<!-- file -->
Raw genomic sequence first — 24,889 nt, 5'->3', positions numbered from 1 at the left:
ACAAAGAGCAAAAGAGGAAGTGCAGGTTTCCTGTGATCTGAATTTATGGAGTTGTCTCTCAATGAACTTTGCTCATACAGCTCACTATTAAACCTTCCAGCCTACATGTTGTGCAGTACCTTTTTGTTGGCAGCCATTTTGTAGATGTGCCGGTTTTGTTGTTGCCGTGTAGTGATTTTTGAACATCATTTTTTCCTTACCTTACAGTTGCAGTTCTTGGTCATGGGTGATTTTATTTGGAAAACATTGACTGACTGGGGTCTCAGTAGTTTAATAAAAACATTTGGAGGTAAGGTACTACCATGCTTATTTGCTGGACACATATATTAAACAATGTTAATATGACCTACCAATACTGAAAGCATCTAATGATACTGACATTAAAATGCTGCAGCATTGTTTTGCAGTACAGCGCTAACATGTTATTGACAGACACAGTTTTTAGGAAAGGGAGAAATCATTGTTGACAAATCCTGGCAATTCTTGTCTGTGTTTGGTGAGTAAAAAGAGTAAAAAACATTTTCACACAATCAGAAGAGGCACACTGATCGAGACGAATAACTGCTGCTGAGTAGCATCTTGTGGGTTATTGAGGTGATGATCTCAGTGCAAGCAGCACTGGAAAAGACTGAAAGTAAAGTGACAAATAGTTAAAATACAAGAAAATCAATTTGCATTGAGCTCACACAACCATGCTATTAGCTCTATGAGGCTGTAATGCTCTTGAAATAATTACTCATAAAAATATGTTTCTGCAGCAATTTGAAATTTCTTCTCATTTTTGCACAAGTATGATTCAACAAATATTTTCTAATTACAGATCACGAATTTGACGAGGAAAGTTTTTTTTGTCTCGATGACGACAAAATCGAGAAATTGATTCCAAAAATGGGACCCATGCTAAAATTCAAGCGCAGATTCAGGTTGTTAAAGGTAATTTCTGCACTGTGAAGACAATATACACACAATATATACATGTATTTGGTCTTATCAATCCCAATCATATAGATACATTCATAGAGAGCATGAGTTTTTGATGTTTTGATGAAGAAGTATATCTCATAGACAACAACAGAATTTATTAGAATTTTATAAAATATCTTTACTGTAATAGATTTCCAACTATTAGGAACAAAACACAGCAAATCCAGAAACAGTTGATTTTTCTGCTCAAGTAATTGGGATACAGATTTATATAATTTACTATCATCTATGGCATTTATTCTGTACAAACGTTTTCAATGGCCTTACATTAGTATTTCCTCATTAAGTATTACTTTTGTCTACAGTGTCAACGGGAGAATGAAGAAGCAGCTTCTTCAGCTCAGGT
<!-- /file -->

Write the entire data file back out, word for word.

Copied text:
Raw genomic sequence first — 24,889 nt, 5'->3', positions numbered from 1 at the left:
ACAAAGAGCAAAAGAGGAAGTGCAGGTTTCCTGTGATCTGAATTTATGGAGTTGTCTCTCAATGAACTTTGCTCATACAGCTCACTATTAAACCTTCCAGCCTACATGTTGTGCAGTACCTTTTTGTTGGCAGCCATTTTGTAGATGTGCCGGTTTTGTTGTTGCCGTGTAGTGATTTTTGAACATCATTTTTTCCTTACCTTACAGTTGCAGTTCTTGGTCATGGGTGATTTTATTTGGAAAACATTGACTGACTGGGGTCTCAGTAGTTTAATAAAAACATTTGGAGGTAAGGTACTACCATGCTTATTTGCTGGACACATATATTAAACAATGTTAATATGACCTACCAATACTGAAAGCATCTAATGATACTGACATTAAAATGCTGCAGCATTGTTTTGCAGTACAGCGCTAACATGTTATTGACAGACACAGTTTTTAGGAAAGGGAGAAATCATTGTTGACAAATCCTGGCAATTCTTGTCTGTGTTTGGTGAGTAAAAAGAGTAAAAAACATTTTCACACAATCAGAAGAGGCACACTGATCGAGACGAATAACTGCTGCTGAGTAGCATCTTGTGGGTTATTGAGGTGATGATCTCAGTGCAAGCAGCACTGGAAAAGACTGAAAGTAAAGTGACAAATAGTTAAAATACAAGAAAATCAATTTGCATTGAGCTCACACAACCATGCTATTAGCTCTATGAGGCTGTAATGCTCTTGAAATAATTACTCATAAAAATATGTTTCTGCAGCAATTTGAAATTTCTTCTCATTTTTGCACAAGTATGATTCAACAAATATTTTCTAATTACAGATCACGAATTTGACGAGGAAAGTTTTTTTTGTCTCGATGACGACAAAATCGAGAAATTGATTCCAAAAATGGGACCCATGCTAAAATTCAAGCGCAGATTCAGGTTGTTAAAGGTAATTTCTGCACTGTGAAGACAATATACACACAATATATACATGTATTTGGTCTTATCAATCCCAATCATATAGATACATTCATAGAGAGCATGAGTTTTTGATGTTTTGATGAAGAAGTATATCTCATAGACAACAACAGAATTTATTAGAATTTTATAAAATATCTTTACTGTAATAGATTTCCAACTATTAGGAACAAAACACAGCAAATCCAGAAACAGTTGATTTTTCTGCTCAAGTAATTGGGATACAGATTTATATAATTTACTATCATCTATGGCATTTATTCTGTACAAACGTTTTCAATGGCCTTACATTAGTATTTCCTCATTAAGTATTACTTTTGTCTACAGTGTCAACGGGAGAATGAAGAAGCAGCTTCTTCAGCTCAGGT